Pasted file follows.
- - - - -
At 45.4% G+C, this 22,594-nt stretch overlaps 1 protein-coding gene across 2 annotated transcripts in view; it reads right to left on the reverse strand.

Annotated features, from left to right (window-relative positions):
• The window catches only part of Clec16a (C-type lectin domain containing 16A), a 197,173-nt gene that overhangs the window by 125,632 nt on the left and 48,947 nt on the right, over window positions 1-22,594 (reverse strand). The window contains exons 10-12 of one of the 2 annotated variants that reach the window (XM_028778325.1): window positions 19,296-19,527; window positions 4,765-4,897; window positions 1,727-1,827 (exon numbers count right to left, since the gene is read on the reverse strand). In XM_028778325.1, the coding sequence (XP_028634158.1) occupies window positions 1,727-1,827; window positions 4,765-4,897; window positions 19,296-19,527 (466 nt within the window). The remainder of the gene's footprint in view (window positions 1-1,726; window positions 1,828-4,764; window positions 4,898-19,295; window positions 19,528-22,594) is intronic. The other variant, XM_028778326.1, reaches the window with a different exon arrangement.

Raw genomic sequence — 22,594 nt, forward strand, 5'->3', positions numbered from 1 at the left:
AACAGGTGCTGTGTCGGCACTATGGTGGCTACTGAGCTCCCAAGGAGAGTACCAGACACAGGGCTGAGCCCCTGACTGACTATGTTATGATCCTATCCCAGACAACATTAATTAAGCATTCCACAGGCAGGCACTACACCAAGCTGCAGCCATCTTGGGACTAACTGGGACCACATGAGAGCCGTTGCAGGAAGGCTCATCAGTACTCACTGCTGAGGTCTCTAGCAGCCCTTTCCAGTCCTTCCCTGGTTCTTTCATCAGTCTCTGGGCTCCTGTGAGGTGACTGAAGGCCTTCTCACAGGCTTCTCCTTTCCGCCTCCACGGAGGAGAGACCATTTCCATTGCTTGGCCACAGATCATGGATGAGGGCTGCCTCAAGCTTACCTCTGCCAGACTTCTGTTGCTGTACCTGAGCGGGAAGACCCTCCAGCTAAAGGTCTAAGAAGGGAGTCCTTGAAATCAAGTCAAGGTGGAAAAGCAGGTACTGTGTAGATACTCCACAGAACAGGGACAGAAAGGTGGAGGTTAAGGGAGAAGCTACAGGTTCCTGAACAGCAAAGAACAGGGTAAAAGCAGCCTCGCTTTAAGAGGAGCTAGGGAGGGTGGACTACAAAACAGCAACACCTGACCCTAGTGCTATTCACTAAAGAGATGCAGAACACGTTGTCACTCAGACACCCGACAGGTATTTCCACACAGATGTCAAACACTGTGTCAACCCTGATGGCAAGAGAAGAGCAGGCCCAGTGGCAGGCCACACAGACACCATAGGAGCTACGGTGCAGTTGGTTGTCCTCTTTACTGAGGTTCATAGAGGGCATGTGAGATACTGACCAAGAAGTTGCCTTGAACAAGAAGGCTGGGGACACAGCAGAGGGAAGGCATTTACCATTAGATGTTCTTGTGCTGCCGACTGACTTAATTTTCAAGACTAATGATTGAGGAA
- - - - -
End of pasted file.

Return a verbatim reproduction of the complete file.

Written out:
At 45.4% G+C, this 22,594-nt stretch overlaps 1 protein-coding gene across 2 annotated transcripts in view; it reads right to left on the reverse strand.

Annotated features, from left to right (window-relative positions):
• The window catches only part of Clec16a (C-type lectin domain containing 16A), a 197,173-nt gene that overhangs the window by 125,632 nt on the left and 48,947 nt on the right, over window positions 1-22,594 (reverse strand). The window contains exons 10-12 of one of the 2 annotated variants that reach the window (XM_028778325.1): window positions 19,296-19,527; window positions 4,765-4,897; window positions 1,727-1,827 (exon numbers count right to left, since the gene is read on the reverse strand). In XM_028778325.1, the coding sequence (XP_028634158.1) occupies window positions 1,727-1,827; window positions 4,765-4,897; window positions 19,296-19,527 (466 nt within the window). The remainder of the gene's footprint in view (window positions 1-1,726; window positions 1,828-4,764; window positions 4,898-19,295; window positions 19,528-22,594) is intronic. The other variant, XM_028778326.1, reaches the window with a different exon arrangement.

Raw genomic sequence — 22,594 nt, forward strand, 5'->3', positions numbered from 1 at the left:
AACAGGTGCTGTGTCGGCACTATGGTGGCTACTGAGCTCCCAAGGAGAGTACCAGACACAGGGCTGAGCCCCTGACTGACTATGTTATGATCCTATCCCAGACAACATTAATTAAGCATTCCACAGGCAGGCACTACACCAAGCTGCAGCCATCTTGGGACTAACTGGGACCACATGAGAGCCGTTGCAGGAAGGCTCATCAGTACTCACTGCTGAGGTCTCTAGCAGCCCTTTCCAGTCCTTCCCTGGTTCTTTCATCAGTCTCTGGGCTCCTGTGAGGTGACTGAAGGCCTTCTCACAGGCTTCTCCTTTCCGCCTCCACGGAGGAGAGACCATTTCCATTGCTTGGCCACAGATCATGGATGAGGGCTGCCTCAAGCTTACCTCTGCCAGACTTCTGTTGCTGTACCTGAGCGGGAAGACCCTCCAGCTAAAGGTCTAAGAAGGGAGTCCTTGAAATCAAGTCAAGGTGGAAAAGCAGGTACTGTGTAGATACTCCACAGAACAGGGACAGAAAGGTGGAGGTTAAGGGAGAAGCTACAGGTTCCTGAACAGCAAAGAACAGGGTAAAAGCAGCCTCGCTTTAAGAGGAGCTAGGGAGGGTGGACTACAAAACAGCAACACCTGACCCTAGTGCTATTCACTAAAGAGATGCAGAACACGTTGTCACTCAGACACCCGACAGGTATTTCCACACAGATGTCAAACACTGTGTCAACCCTGATGGCAAGAGAAGAGCAGGCCCAGTGGCAGGCCACACAGACACCATAGGAGCTACGGTGCAGTTGGTTGTCCTCTTTACTGAGGTTCATAGAGGGCATGTGAGATACTGACCAAGAAGTTGCCTTGAACAAGAAGGCTGGGGACACAGCAGAGGGAAGGCATTTACCATTAGATGTTCTTGTGCTGCCGACTGACTTAATTTTCAAGACTAATGATTGAGGAA